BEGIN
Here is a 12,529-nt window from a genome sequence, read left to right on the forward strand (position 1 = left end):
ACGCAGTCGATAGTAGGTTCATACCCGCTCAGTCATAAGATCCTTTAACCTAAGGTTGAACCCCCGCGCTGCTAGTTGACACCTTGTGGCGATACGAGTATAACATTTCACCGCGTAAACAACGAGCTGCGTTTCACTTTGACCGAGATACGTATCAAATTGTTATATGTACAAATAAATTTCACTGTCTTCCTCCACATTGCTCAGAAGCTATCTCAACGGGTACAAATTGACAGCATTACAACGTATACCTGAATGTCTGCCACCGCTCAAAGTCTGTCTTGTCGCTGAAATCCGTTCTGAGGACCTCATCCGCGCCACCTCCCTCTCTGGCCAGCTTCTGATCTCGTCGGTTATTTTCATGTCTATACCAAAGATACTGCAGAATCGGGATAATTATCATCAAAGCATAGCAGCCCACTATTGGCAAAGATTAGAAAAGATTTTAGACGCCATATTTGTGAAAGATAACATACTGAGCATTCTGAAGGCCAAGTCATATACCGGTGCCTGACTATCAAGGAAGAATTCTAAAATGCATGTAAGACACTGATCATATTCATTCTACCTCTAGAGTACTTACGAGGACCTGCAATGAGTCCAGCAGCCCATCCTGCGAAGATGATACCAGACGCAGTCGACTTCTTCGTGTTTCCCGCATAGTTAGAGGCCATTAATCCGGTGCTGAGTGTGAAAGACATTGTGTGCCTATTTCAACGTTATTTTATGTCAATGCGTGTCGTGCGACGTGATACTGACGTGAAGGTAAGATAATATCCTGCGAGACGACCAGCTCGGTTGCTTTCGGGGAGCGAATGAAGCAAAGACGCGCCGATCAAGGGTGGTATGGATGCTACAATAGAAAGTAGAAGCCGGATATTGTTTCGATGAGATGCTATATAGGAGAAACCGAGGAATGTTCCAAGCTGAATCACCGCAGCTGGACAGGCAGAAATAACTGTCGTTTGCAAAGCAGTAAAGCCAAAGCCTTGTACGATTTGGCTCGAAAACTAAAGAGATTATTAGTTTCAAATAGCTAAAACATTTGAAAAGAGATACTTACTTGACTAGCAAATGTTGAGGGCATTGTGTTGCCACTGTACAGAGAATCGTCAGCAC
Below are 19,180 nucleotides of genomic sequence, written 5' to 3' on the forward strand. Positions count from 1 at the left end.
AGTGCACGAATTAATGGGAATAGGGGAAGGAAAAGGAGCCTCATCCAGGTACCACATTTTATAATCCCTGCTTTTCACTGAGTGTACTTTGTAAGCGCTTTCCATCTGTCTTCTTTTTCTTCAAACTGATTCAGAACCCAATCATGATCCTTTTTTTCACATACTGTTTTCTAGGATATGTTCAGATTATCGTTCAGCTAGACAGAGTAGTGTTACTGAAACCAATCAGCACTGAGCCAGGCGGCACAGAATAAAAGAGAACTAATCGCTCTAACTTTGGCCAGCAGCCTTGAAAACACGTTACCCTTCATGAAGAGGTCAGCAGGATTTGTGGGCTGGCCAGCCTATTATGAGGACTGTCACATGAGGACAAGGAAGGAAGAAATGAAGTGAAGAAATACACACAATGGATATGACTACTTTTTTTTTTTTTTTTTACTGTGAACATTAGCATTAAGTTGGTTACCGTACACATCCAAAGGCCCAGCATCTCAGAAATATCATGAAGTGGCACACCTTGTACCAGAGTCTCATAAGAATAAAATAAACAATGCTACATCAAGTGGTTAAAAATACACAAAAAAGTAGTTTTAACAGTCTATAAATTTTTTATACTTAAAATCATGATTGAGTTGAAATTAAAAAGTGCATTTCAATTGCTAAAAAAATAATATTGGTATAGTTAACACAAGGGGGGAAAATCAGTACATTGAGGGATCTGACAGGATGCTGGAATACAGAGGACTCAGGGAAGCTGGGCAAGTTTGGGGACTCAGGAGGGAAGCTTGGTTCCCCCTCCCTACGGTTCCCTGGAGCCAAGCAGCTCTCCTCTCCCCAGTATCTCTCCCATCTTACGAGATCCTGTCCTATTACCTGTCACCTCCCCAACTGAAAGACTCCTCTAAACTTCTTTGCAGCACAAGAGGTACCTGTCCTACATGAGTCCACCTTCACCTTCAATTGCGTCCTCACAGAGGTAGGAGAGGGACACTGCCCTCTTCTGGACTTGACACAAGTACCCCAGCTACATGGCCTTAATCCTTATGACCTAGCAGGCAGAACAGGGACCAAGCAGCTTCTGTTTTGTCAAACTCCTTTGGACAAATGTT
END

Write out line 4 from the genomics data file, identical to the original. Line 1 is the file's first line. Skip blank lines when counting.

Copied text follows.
AGTGCACGAATTAATGGGAATAGGGGAAGGAAAAGGAGCCTCATCCAGGTACCACATTTTATAATCCCTGCTTTTCACTGAGTGTACTTTGTAAGCGCTTTCCATCTGTCTTCTTTTTCTTCAAACTGATTCAGAACCCAATCATGATCCTTTTTTTCACATACTGTTTTCTAGGATATGTTCAGATTATCGTTCAGCTAGACAGAGTAGTGTTACTGAAACCAATCAGCACTGAGCCAGGCGGCACAGAATAAAAGAGAACTAATCGCTCTAACTTTGGCCAGCAGCCTTGAAAACACGTTACCCTTCATGAAGAGGTCAGCAGGATTTGTGGGCTGGCCAGCCTATTATGAGGACTGTCACATGAGGACAAGGAAGGAAGAAATGAAGTGAAGAAATACACACAATGGATATGACTACTTTTTTTTTTTTTTTTTACTGTGAACATTAGCATTAAGTTGGTTACCGTACACATCCAAAGGCCCAGCATCTCAGAAATATCATGAAGTGGCACACCTTGTACCAGAGTCTCATAAGAATAAAATAAACAATGCTACATCAAGTGGTTAAAAATACACAAAAAAGTAGTTTTAACAGTCTATAAATTTTTTATACTTAAAATCATGATTGAGTTGAAATTAAAAAGTGCATTTCAATTGCTAAAAAAATAATATTGGTATAGTTAACACAAGGGGGGAAAATCAGTACATTGAGGGATCTGACAGGATGCTGGAATACAGAGGACTCAGGGAAGCTGGGCAAGTTTGGGGACTCAGGAGGGAAGCTTGGTTCCCCCTCCCTACGGTTCCCTGGAGCCAAGCAGCTCTCCTCTCCCCAGTATCTCTCCCATCTTACGAGATCCTGTCCTATTACCTGTCACCTCCCCAACTGAAAGACTCCTCTAAACTTCTTTGCAGCACAAGAGGTACCTGTCCTACATGAGTCCACCTTCACCTTCAATTGCGTCCTCACAGAGGTAGGAGAGGGACACTGCCCTCTTCTGGACTTGACACAAGTACCCCAGCTACATGGCCTTAATCCTTATGACCTAGCAGGCAGAACAGGGACCAAGCAGCTTCTGTTTTGTCAAACTCCTTTGGACAAATGTT